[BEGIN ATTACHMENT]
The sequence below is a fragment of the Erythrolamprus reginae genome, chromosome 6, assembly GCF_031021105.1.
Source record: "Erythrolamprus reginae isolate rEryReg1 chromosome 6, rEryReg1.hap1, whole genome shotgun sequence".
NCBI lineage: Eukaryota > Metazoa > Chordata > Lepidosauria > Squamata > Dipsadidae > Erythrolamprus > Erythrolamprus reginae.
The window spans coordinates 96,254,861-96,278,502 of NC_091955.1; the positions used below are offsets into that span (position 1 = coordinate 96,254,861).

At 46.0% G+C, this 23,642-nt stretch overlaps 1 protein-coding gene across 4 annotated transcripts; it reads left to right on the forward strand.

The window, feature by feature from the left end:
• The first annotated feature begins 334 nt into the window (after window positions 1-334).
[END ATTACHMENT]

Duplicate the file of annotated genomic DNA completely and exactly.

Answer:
The sequence below is a fragment of the Erythrolamprus reginae genome, chromosome 6, assembly GCF_031021105.1.
Source record: "Erythrolamprus reginae isolate rEryReg1 chromosome 6, rEryReg1.hap1, whole genome shotgun sequence".
NCBI lineage: Eukaryota > Metazoa > Chordata > Lepidosauria > Squamata > Dipsadidae > Erythrolamprus > Erythrolamprus reginae.
The window spans coordinates 96,254,861-96,278,502 of NC_091955.1; the positions used below are offsets into that span (position 1 = coordinate 96,254,861).

At 46.0% G+C, this 23,642-nt stretch overlaps 1 protein-coding gene across 4 annotated transcripts; it reads left to right on the forward strand.

The window, feature by feature from the left end:
• The first annotated feature begins 334 nt into the window (after window positions 1-334).